Since version 2.1.1 TurboGears has integrated migrations support for each new quickstarted project.
TurboGears 2.3 and newer rely on the alembic project to automate database schema migration.
TurboGears provides a
gearbox migrate command to manage schema migration.
You can run
gearbox migrate db_version to see the current version
of your schema:
$ gearbox migrate -c development.ini db_version Context impl SQLiteImpl. Will assume transactional DDL. Current revision for sqlite:////tmp/migr/devdata.db: None
By default the database version is
None until a migration is applied.
The first time a migration is applied the
migrate_version table is
created. This table will keep the current version
of your schema to track when applying migrations is required.
If you examine your database, you should be able to see schema version tracking table and check what it is the current version of your schema:
sqlite> .headers on sqlite> select * from migrate_version; version_num 4681af2393c8
This is exactly like running the
gearbox migrate db_version command, both
should tell you the same database version.
In this case the reported version is 4681af2393c8.
With the database under version control and a repository for schema change scripts, you are ready to begin regular development. We will now walk through the process of creating, testing, and applying a change script for your current database schema. Repeat these steps as your data model evolves to keep your databases in sync with your model.
gearbox migrate script command will create an empty change script for you,
automatically naming it and placing it in your repository:
$ gearbox migrate create 'Initial Schema'
The command will return by just printing the migrations repository where it is going to create the new script:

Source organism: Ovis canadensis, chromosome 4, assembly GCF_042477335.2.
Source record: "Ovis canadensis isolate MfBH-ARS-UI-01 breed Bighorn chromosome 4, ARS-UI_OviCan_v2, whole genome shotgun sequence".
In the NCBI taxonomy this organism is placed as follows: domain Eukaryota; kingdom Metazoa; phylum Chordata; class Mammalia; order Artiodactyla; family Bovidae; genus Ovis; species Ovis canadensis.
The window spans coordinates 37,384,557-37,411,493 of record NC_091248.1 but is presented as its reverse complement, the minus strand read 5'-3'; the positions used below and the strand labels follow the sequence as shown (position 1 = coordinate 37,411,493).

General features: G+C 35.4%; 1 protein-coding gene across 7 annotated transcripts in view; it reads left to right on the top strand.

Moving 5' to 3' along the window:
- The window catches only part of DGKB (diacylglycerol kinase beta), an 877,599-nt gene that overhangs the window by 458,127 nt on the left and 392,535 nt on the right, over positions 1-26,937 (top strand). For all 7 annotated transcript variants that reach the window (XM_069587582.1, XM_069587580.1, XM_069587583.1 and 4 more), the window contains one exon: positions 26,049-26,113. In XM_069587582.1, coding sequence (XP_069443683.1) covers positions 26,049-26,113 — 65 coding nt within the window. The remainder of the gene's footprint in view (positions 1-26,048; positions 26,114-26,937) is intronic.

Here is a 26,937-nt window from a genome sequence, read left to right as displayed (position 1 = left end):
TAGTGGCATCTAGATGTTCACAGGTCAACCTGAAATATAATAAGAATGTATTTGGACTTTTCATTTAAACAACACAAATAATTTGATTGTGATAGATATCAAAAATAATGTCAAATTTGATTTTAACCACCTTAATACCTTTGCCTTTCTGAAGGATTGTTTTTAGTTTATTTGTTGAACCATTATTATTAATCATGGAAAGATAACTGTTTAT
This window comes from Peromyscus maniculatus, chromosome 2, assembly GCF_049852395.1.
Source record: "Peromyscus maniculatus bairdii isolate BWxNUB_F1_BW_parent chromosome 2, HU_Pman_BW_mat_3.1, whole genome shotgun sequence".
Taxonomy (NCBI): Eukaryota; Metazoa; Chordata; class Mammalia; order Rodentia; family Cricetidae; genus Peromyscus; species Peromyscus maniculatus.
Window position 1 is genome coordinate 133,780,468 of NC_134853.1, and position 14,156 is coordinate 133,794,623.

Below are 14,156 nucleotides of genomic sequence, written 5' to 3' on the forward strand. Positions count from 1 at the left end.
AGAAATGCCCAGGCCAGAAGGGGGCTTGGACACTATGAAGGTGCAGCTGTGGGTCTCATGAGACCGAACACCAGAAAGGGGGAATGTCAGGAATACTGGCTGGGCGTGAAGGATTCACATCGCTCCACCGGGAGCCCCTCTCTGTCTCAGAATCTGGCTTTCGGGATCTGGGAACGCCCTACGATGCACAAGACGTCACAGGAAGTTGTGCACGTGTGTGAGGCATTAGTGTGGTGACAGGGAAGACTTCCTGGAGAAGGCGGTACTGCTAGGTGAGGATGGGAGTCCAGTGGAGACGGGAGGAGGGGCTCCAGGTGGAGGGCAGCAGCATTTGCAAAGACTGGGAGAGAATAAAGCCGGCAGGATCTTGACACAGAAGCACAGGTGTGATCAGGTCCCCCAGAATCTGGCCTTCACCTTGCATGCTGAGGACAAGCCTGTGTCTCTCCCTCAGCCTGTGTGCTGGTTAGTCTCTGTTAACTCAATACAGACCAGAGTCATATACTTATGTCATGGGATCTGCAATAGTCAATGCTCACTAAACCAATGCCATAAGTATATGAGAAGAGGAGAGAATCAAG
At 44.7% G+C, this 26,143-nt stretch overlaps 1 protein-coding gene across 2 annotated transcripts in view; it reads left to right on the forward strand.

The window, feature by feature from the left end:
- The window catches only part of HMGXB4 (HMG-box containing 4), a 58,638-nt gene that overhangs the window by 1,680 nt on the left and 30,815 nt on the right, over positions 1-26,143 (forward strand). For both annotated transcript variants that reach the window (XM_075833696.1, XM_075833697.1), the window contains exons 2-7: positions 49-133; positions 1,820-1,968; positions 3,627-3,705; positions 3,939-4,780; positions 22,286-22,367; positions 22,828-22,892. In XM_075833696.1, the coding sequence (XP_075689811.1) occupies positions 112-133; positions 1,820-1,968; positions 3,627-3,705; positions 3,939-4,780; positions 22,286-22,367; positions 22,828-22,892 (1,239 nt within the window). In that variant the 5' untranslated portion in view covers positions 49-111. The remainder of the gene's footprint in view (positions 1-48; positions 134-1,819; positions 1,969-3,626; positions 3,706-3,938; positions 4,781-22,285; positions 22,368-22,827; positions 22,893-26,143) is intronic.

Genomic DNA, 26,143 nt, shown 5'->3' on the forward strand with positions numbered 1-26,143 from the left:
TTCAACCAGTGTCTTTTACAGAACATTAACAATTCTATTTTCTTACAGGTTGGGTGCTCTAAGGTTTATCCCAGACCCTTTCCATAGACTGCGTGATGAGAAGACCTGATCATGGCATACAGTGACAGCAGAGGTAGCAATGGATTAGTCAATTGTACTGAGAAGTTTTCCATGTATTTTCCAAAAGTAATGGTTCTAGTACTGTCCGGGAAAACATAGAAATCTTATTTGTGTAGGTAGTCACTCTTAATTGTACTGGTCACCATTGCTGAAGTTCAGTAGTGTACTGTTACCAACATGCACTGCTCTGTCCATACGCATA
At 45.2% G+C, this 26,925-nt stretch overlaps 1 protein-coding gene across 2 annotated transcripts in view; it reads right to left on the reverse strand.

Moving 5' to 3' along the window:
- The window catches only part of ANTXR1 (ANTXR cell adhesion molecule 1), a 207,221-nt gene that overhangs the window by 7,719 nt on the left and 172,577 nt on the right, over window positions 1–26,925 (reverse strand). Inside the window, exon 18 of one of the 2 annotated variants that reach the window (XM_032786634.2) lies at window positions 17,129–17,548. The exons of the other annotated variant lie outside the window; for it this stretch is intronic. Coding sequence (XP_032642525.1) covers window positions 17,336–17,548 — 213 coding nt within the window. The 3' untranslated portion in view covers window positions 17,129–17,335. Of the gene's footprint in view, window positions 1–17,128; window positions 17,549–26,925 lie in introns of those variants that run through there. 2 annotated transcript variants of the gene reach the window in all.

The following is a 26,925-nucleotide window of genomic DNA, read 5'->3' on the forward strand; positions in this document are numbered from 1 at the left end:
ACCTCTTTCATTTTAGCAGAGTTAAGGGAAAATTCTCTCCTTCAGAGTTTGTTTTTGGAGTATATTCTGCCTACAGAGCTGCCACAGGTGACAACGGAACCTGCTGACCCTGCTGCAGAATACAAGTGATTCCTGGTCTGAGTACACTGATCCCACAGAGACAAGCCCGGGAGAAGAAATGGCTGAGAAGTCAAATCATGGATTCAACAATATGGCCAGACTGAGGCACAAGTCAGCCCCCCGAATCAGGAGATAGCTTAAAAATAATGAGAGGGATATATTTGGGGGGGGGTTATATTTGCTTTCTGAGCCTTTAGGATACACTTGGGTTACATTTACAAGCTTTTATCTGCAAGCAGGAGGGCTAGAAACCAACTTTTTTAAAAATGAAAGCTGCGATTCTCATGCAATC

$ gearbox migrate create 'Initial Schema' Generating /tmp/migr/migration/versions/2a3f515bad0_initial_schema.py... done $ ls migration/versions 2a3f515bad0_this_is_an_example.py
Each change script provides an
downgrade method, and
we implement those methods by creating and dropping the
revision = '2a3f515bad0' down_revision = '4681af2393c8' from alembic import op import sqlalchemy as sa def upgrade(): op.create_table( 'account', sa.Column('id', sa.Integer, primary_key=True), sa.Column('name', sa.String(50), nullable=False), sa.Column('description', sa.Unicode(200)), ) def downgrade(): op.drop_table('account')
Anyone who has experienced a failed schema upgrade on a production database knows how uniquely uncomfortable that situation can be. Although testing a new change script is optional, it is clearly a good idea. After you execute the following test command, you will ideally be successful:
$ gearbox migrate test Context impl SQLiteImpl. Will assume transactional DDL. Running upgrade 4681af2393c8 -> 2a3f515bad0 Context impl SQLiteImpl. Will assume transactional DDL. Running downgrade 2a3f515bad0 -> 4681af2393c8
If you receive an error while testing your script, one of two issues is probably the cause:
If there is a bug in your change script, you can fix the bug and rerun the test.
The script is now ready to be deployed:
$ gearbox migrate upgrade
If your database is already at the most recent revision, the command will produce no output. If migrations are applied, you will see output similar to the following:
Context impl SQLiteImpl. Will assume transactional DDL. Running upgrade 4681af2393c8 -> 2a3f515bad0
Each time you create a new migration you should consider keeping your
websetup in sync with it. For example if you create a new table inside
a migration when you will run
gearbox setup-app on a new database
it will already have the new table as you probably declared it in your
model too but the migrations version will be
None. So trying to run any
migration will probably crash due to the existing tables.
To prevent this your
websetup script should always initialize the
database in the same state where it would be after applying all the
available migrations. To ensure this you will have to add at the end
websetup/schema.py script a pool of commands to set the
schema version to the last one:
import alembic.config, alembic.command alembic_cfg = alembic.config.Config() alembic_cfg.set_main_option("script_location", "migration") alembic_cfg.set_main_option("sqlalchemy.url", config['sqlalchemy.url']) alembic.command.stamp(alembic_cfg, "head")
There are some cases in which downgrading your schema might be required.
In those cases you can perform the
gearbox migrate downgrade command:
$ gearbox migrate downgrade Context impl SQLiteImpl. Will assume transactional DDL. Running downgrade 2a3f515bad0 -> 4681af2393c8